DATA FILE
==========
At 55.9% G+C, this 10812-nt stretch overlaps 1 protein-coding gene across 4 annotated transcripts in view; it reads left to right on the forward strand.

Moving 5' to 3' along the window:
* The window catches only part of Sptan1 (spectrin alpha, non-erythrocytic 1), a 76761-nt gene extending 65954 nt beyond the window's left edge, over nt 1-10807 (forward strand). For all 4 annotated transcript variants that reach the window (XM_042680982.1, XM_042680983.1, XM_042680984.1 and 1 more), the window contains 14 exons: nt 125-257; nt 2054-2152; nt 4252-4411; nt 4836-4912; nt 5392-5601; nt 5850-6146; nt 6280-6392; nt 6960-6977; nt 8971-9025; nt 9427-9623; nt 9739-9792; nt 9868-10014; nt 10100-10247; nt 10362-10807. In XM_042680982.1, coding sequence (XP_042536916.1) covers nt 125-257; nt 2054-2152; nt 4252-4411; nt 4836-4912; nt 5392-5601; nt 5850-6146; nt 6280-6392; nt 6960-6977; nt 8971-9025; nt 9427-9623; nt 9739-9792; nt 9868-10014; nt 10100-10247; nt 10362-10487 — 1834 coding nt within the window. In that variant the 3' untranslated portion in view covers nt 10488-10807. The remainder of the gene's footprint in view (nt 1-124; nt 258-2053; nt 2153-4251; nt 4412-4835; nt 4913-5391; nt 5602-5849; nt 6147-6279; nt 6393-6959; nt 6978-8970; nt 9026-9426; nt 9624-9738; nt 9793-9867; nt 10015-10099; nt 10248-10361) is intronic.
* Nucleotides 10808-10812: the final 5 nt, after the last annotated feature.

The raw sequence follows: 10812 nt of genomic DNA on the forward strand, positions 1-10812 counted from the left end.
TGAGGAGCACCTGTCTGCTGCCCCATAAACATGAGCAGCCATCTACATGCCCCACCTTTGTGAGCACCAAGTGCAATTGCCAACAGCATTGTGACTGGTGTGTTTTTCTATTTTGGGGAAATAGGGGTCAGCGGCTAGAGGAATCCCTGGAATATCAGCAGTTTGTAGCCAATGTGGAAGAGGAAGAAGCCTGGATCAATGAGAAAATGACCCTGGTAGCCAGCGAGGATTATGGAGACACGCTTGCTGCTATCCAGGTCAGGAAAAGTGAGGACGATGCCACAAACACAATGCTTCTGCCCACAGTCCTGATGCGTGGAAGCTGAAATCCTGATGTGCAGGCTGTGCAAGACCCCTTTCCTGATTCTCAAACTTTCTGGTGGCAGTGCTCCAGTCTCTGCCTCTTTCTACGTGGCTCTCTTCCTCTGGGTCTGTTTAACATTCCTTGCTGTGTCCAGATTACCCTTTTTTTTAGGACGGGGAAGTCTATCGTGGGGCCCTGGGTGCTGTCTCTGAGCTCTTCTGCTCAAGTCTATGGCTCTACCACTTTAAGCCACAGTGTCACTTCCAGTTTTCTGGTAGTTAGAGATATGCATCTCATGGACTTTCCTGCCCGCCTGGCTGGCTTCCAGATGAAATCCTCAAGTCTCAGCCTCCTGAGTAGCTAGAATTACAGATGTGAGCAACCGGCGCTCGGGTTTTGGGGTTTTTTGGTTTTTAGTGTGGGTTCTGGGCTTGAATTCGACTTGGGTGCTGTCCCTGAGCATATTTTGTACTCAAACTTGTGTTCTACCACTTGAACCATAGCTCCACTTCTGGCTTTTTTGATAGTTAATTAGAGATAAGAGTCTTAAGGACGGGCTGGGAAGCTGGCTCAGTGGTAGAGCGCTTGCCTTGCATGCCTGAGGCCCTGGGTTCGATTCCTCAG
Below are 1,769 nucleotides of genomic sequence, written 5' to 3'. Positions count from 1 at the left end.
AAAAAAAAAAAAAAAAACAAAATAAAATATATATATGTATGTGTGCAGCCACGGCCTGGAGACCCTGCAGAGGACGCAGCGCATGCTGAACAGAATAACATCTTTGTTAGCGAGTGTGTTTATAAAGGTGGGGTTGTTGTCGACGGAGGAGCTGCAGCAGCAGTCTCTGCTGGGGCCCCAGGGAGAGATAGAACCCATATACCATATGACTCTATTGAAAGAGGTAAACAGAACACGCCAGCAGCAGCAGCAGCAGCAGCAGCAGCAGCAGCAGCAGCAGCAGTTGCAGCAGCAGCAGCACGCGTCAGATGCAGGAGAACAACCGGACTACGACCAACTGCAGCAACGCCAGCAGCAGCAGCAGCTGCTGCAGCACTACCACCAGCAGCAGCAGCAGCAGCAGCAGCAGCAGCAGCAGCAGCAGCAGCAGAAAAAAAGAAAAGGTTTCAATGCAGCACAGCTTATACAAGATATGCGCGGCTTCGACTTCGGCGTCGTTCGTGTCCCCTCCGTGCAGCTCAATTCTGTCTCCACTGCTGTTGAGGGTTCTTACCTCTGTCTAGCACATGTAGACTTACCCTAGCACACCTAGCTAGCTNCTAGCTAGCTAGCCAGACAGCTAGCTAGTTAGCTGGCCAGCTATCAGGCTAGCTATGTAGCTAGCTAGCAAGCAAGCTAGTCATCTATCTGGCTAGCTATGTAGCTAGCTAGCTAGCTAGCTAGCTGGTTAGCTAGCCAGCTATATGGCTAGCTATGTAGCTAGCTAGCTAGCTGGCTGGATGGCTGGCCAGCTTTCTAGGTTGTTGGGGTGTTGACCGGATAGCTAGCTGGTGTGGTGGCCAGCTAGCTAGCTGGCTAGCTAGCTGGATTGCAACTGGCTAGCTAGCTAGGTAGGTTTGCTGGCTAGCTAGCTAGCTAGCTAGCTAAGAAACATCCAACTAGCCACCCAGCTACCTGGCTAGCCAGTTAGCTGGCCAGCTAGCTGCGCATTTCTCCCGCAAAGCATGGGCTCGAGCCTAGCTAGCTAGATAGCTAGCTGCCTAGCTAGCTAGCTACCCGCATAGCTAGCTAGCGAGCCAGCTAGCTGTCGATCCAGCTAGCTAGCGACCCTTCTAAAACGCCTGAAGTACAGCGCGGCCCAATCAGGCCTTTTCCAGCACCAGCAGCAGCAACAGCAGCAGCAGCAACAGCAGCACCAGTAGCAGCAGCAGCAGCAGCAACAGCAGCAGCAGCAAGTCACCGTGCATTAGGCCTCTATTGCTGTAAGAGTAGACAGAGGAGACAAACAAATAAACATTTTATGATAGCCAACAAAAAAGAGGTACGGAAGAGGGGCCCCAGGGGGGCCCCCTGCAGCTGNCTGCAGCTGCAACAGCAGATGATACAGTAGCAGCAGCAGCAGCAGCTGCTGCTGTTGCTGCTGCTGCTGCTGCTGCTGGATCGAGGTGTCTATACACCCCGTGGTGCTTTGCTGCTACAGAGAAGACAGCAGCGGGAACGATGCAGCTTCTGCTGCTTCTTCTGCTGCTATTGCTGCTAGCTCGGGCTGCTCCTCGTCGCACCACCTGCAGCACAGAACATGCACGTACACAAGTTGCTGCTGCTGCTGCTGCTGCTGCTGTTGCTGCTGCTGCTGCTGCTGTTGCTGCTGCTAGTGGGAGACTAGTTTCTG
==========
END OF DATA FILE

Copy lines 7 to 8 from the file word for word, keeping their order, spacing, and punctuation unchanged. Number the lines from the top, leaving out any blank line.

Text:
Below are 1,769 nucleotides of genomic sequence, written 5' to 3'. Positions count from 1 at the left end.
AAAAAAAAAAAAAAAAACAAAATAAAATATATATATGTATGTGTGCAGCCACGGCCTGGAGACCCTGCAGAGGACGCAGCGCATGCTGAACAGAATAACATCTTTGTTAGCGAGTGTGTTTATAAAGGTGGGGTTGTTGTCGACGGAGGAGCTGCAGCAGCAGTCTCTGCTGGGGCCCCAGGGAGAGATAGAACCCATATACCATATGACTCTATTGAAAGAGGTAAACAGAACACGCCAGCAGCAGCAGCAGCAGCAGCAGCAGCAGCAGCAGCAGCAGCAGTTGCAGCAGCAGCAGCACGCGTCAGATGCAGGAGAACAACCGGACTACGACCAACTGCAGCAACGCCAGCAGCAGCAGCAGCTGCTGCAGCACTACCACCAGCAGCAGCAGCAGCAGCAGCAGCAGCAGCAGCAGCAGCAGCAGCAGAAAAAAAGAAAAGGTTTCAATGCAGCACAGCTTATACAAGATATGCGCGGCTTCGACTTCGGCGTCGTTCGTGTCCCCTCCGTGCAGCTCAATTCTGTCTCCACTGCTGTTGAGGGTTCTTACCTCTGTCTAGCACATGTAGACTTACCCTAGCACACCTAGCTAGCTNCTAGCTAGCTAGCCAGACAGCTAGCTAGTTAGCTGGCCAGCTATCAGGCTAGCTATGTAGCTAGCTAGCAAGCAAGCTAGTCATCTATCTGGCTAGCTATGTAGCTAGCTAGCTAGCTAGCTAGCTGGTTAGCTAGCCAGCTATATGGCTAGCTATGTAGCTAGCTAGCTAGCTGGCTGGATGGCTGGCCAGCTTTCTAGGTTGTTGGGGTGTTGACCGGATAGCTAGCTGGTGTGGTGGCCAGCTAGCTAGCTGGCTAGCTAGCTGGATTGCAACTGGCTAGCTAGCTAGGTAGGTTTGCTGGCTAGCTAGCTAGCTAGCTAGCTAAGAAACATCCAACTAGCCACCCAGCTACCTGGCTAGCCAGTTAGCTGGCCAGCTAGCTGCGCATTTCTCCCGCAAAGCATGGGCTCGAGCCTAGCTAGCTAGATAGCTAGCTGCCTAGCTAGCTAGCTACCCGCATAGCTAGCTAGCGAGCCAGCTAGCTGTCGATCCAGCTAGCTAGCGACCCTTCTAAAACGCCTGAAGTACAGCGCGGCCCAATCAGGCCTTTTCCAGCACCAGCAGCAGCAACAGCAGCAGCAGCAACAGCAGCACCAGTAGCAGCAGCAGCAGCAGCAACAGCAGCAGCAGCAAGTCACCGTGCATTAGGCCTCTATTGCTGTAAGAGTAGACAGAGGAGACAAACAAATAAACATTTTATGATAGCCAACAAAAAAGAGGTACGGAAGAGGGGCCCCAGGGGGGCCCCCTGCAGCTGNCTGCAGCTGCAACAGCAGATGATACAGTAGCAGCAGCAGCAGCAGCTGCTGCTGTTGCTGCTGCTGCTGCTGCTGCTGGATCGAGGTGTCTATACACCCCGTGGTGCTTTGCTGCTACAGAGAAGACAGCAGCGGGAACGATGCAGCTTCTGCTGCTTCTTCTGCTGCTATTGCTGCTAGCTCGGGCTGCTCCTCGTCGCACCACCTGCAGCACAGAACATGCACGTACACAAGTTGCTGCTGCTGCTGCTGCTGCTGCTGTTGCTGCTGCTGCTGCTGCTGTTGCTGCTGCTAGTGGGAGACTAGTTTCTG